How do you compress this massive tome, which takes about eighteen hours to read, into a film of less than two hours?

The first step was to remove a number of secondary characters: Peter Keating’s family, his mother, his fiancée, the niece of the critic Toohey, Dominique’s father who is barely seen in the film, and Frank Mallory, an architect in the vein of Roark.

The second step was the reduction in importance of two characters, Peter Keating and Ellsworth Toohey. The novel consists of four parts, two of which are named after them. It became a male-female duo, as was very common in Hollywood.

Another major change was to cut everything not related to the Cortlandt building as much as possible. This part represents less than twenty percent of the book. In the Vidor, it is forty percent of the film. The Stoddard case, in particular, was eliminated: one trial was enough!

Several scenes are reduced to two lines of very suggestive, often contradictory, abruptly opposed dialogue. Thus, at the beginning, the meeting with the dean of the school of architecture, a verbal joust of seven pages, is limited to twenty-five seconds of film.

It is understandable that the strength of Vidor’s film, which lies first and foremost in the abruptness of the situations and dialogue, their shocking simplification and speed, was partly necessitated by the need to considerably reduce a book that was too dense, too talkative. Moreover, the verbosity of the novel, which is more reminiscent of a sophisticated play, and in which Rand harnesses all the facets of her paradoxical situations, rendering the whole thing very heavy, bloated, repetitive, redundant, complacent, makes it look too much like a realistic psychological drama, whereas the content of the actions and verbal exchanges, carried to excess, makes the whole affair very unrealistic to begin with.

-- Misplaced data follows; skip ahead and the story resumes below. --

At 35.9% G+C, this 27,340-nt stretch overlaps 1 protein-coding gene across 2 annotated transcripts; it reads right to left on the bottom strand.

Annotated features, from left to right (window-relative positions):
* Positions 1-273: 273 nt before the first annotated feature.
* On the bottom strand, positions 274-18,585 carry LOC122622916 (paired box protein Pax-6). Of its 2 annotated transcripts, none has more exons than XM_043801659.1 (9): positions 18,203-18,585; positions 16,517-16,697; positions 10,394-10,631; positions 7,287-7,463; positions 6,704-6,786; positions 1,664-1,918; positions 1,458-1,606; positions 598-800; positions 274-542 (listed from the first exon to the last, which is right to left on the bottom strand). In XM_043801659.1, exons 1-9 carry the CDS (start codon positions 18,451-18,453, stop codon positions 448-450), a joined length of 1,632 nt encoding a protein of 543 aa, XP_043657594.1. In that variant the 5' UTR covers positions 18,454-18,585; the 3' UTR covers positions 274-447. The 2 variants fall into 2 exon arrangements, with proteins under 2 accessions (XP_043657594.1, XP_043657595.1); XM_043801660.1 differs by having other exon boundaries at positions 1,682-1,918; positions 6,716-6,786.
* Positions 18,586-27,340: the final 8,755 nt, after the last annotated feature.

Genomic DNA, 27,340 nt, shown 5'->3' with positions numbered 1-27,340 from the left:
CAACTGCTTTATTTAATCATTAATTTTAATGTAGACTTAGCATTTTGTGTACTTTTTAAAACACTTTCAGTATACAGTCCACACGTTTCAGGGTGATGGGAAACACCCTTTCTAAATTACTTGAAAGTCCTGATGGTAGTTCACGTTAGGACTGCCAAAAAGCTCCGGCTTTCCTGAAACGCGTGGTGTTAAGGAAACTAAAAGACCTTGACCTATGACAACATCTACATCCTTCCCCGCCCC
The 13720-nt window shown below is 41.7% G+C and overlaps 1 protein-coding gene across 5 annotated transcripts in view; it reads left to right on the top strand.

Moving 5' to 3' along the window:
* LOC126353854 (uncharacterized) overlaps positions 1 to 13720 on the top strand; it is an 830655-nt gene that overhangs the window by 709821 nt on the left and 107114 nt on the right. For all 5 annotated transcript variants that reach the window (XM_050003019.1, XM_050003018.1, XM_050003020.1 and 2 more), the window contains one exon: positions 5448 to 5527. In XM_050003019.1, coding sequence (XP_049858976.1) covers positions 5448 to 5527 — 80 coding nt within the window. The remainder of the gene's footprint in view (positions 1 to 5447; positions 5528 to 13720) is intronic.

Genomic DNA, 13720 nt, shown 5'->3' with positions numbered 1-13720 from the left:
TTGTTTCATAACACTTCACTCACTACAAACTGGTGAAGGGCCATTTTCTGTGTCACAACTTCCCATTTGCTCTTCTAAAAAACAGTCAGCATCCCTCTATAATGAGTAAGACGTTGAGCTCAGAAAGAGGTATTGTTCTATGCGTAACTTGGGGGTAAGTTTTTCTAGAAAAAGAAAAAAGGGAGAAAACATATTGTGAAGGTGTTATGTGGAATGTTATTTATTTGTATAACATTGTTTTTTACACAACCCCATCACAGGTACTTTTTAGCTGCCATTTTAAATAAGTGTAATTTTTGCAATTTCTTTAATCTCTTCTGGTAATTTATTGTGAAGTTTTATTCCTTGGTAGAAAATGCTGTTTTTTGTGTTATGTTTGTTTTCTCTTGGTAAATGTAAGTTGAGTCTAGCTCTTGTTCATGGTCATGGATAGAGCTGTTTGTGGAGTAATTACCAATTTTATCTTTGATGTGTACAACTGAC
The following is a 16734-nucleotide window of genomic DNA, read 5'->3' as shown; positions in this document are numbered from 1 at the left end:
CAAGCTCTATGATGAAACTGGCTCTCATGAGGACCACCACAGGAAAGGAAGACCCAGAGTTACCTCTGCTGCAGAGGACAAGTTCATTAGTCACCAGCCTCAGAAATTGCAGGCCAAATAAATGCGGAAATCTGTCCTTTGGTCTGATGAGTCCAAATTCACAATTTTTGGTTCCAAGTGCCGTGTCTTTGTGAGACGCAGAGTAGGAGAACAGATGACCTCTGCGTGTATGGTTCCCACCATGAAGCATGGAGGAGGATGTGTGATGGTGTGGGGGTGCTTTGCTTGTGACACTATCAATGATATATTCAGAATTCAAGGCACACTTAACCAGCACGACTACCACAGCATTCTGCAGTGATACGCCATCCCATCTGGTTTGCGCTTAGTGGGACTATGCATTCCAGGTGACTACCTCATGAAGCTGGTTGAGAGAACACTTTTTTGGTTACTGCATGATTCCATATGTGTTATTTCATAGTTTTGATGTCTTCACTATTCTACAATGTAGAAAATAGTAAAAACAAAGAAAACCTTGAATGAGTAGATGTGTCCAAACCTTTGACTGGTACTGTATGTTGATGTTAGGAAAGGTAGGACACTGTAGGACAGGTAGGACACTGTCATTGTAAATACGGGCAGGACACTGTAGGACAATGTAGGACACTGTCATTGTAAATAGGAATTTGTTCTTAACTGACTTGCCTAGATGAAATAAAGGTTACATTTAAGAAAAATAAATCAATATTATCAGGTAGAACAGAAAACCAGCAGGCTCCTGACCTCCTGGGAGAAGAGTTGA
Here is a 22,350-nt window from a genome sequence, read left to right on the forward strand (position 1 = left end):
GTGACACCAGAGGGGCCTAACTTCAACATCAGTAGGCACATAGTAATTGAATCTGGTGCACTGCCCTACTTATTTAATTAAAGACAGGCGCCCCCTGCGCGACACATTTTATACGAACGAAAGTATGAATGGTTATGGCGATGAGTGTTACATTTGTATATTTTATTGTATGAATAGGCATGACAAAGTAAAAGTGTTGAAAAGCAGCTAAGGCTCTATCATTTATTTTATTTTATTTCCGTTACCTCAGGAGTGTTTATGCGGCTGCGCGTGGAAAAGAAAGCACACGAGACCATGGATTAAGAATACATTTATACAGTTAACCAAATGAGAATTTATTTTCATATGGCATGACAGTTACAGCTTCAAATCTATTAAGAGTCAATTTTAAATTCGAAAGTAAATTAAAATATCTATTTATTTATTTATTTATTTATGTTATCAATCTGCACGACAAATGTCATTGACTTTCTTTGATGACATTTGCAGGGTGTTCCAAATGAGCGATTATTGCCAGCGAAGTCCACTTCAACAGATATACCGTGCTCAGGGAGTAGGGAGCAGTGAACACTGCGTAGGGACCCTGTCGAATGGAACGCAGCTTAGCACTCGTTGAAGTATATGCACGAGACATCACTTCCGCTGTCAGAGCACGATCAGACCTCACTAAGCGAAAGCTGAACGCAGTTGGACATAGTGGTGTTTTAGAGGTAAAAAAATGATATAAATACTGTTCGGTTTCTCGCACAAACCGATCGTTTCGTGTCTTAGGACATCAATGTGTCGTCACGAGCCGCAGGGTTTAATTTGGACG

Ayn Rand is basically showing off, enjoying herself. Moreover, she was often frowned upon by critics: there is not even half a line about her in the seven hundred pages of Le Pétillon[3], now a must-read. It is astonishing to see that an ambitious novel, but of mediocre quality, and adapted by its author, can turn into a brilliant film.

Note that in the book, Peter Keating marries Dominique, who accepts the union because she wouldn’t be able to find a worse husband (we shall come back to this later). After a tortuous journey, he then gives in to the tycoon Wynand when the latter offers him a deal: he will get the commission for the big building if he accepts that Dominique goes to Reno to divorce him before marrying Wynand immediately.